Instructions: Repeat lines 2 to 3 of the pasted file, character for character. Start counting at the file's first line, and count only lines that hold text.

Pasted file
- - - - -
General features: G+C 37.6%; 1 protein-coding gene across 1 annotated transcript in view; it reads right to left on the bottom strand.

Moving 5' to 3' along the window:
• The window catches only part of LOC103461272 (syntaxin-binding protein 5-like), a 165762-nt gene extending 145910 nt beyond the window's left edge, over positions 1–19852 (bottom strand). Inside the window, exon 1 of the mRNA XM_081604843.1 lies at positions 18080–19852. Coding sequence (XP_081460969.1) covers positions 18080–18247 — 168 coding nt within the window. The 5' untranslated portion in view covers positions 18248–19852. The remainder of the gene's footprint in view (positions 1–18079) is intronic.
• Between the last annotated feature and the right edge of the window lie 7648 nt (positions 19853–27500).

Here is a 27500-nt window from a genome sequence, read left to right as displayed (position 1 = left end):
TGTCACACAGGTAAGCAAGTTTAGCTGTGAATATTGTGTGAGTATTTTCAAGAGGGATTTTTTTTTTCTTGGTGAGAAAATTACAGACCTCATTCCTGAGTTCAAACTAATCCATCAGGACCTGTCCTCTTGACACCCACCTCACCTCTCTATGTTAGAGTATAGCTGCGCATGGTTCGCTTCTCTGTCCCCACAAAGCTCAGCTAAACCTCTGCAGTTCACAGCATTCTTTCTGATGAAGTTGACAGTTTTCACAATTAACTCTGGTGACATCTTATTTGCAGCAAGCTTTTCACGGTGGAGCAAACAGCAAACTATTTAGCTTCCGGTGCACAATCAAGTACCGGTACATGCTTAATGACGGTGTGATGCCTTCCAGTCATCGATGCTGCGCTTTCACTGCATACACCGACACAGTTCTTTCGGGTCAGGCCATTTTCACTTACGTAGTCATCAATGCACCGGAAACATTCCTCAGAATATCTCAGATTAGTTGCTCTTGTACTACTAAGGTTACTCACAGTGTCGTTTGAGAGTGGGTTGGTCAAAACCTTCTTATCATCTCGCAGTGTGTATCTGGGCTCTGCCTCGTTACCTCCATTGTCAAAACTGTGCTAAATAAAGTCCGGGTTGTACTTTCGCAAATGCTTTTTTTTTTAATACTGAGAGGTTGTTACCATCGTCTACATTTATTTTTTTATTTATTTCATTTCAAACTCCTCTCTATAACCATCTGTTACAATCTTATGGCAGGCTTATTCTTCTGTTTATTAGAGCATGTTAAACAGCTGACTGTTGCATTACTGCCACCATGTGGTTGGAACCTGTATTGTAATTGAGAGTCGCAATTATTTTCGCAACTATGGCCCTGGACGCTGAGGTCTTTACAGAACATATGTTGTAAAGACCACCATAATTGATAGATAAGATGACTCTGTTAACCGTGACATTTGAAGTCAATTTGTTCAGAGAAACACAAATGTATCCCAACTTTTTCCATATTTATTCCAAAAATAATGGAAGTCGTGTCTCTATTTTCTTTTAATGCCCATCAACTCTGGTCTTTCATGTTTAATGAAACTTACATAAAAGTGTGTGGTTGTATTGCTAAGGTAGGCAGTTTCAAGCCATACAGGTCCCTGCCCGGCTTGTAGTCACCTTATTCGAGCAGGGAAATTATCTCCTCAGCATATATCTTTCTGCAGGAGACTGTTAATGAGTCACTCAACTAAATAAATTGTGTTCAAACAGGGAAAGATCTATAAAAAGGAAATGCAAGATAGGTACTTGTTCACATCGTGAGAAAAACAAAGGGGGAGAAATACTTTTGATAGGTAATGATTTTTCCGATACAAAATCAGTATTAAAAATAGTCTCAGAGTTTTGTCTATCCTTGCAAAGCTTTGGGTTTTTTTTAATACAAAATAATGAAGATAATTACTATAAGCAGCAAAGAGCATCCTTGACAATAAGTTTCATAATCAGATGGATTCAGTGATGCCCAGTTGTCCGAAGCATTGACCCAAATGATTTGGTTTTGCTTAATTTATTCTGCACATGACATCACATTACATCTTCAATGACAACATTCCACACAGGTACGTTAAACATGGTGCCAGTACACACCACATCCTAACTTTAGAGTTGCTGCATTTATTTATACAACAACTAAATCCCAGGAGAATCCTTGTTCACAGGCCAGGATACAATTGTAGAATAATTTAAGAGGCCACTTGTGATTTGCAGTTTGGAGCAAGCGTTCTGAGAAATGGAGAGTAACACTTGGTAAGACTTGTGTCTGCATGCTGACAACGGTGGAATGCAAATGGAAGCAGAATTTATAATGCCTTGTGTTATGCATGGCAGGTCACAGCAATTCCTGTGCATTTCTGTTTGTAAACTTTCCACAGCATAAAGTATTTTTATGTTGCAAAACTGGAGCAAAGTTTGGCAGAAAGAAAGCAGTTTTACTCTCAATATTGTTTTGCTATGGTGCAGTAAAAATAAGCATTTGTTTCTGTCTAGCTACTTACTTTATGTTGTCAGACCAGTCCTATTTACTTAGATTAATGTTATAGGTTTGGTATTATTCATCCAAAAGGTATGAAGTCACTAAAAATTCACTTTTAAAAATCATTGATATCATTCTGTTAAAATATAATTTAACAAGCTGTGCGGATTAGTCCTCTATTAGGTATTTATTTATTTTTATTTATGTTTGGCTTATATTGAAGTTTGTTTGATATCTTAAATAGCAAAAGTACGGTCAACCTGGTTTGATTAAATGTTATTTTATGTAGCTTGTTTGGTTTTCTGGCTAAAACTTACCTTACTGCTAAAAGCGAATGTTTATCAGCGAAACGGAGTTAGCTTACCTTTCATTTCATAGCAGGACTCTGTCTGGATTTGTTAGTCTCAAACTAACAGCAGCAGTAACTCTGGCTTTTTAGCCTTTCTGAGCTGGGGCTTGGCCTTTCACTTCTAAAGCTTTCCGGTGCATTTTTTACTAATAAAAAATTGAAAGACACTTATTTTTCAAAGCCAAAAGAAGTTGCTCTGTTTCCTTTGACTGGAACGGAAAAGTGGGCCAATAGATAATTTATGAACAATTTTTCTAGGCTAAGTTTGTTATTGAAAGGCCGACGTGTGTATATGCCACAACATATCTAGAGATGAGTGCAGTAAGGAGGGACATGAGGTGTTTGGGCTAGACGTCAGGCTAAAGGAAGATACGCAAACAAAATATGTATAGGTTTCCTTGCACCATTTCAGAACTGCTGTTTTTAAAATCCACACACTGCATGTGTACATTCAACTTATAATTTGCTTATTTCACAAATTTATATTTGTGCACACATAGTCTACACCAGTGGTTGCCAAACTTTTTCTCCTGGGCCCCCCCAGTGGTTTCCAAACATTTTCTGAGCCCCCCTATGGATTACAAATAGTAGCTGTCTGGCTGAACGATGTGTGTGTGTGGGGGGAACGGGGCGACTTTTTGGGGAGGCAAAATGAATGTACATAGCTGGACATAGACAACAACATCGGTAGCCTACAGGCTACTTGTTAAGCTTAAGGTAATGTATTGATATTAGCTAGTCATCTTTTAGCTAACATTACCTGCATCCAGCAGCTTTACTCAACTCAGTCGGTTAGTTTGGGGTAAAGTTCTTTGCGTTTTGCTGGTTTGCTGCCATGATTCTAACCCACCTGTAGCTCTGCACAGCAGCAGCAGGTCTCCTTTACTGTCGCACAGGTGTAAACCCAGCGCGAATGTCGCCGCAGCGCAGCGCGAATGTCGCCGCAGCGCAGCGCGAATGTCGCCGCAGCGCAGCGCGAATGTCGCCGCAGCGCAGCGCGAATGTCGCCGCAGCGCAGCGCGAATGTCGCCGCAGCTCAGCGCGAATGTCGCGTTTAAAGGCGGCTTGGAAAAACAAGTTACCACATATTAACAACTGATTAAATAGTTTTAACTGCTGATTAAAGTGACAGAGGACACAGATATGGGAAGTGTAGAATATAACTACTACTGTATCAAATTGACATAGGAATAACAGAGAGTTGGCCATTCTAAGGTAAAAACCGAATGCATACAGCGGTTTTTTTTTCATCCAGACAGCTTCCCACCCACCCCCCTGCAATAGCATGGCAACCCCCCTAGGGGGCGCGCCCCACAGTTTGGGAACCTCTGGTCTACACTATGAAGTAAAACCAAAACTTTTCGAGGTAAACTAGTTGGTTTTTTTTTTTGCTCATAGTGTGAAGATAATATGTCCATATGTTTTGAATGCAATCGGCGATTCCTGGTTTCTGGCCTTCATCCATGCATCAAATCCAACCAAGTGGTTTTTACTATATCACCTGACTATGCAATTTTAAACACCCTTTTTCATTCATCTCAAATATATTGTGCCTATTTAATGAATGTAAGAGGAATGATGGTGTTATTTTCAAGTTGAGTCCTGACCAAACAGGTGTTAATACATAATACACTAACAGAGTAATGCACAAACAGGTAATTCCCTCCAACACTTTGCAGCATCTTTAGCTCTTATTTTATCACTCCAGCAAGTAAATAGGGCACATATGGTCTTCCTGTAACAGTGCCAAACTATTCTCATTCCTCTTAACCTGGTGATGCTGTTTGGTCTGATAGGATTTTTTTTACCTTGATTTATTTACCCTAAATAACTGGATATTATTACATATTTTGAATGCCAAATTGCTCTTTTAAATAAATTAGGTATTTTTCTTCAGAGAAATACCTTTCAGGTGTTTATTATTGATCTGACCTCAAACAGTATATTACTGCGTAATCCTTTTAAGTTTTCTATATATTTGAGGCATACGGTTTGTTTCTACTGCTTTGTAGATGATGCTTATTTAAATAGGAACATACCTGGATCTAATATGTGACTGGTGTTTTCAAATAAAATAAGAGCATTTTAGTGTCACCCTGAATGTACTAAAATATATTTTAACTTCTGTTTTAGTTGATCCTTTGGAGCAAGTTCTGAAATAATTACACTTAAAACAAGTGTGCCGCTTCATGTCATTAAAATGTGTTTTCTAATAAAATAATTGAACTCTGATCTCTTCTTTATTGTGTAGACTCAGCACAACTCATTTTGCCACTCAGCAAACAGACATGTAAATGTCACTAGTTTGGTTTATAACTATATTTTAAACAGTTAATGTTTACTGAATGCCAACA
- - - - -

Moving 5' to 3' along the window:
• The window catches only part of LOC103461272 (syntaxin-binding protein 5-like), a 165762-nt gene extending 145910 nt beyond the window's left edge, over positions 1–19852 (bottom strand). Inside the window, exon 1 of the mRNA XM_081604843.1 lies at positions 18080–19852. Coding sequence (XP_081460969.1) covers positions 18080–18247 — 168 coding nt within the window. The 5' untranslated portion in view covers positions 18248–19852. The remainder of the gene's footprint in view (positions 1–18079) is intronic.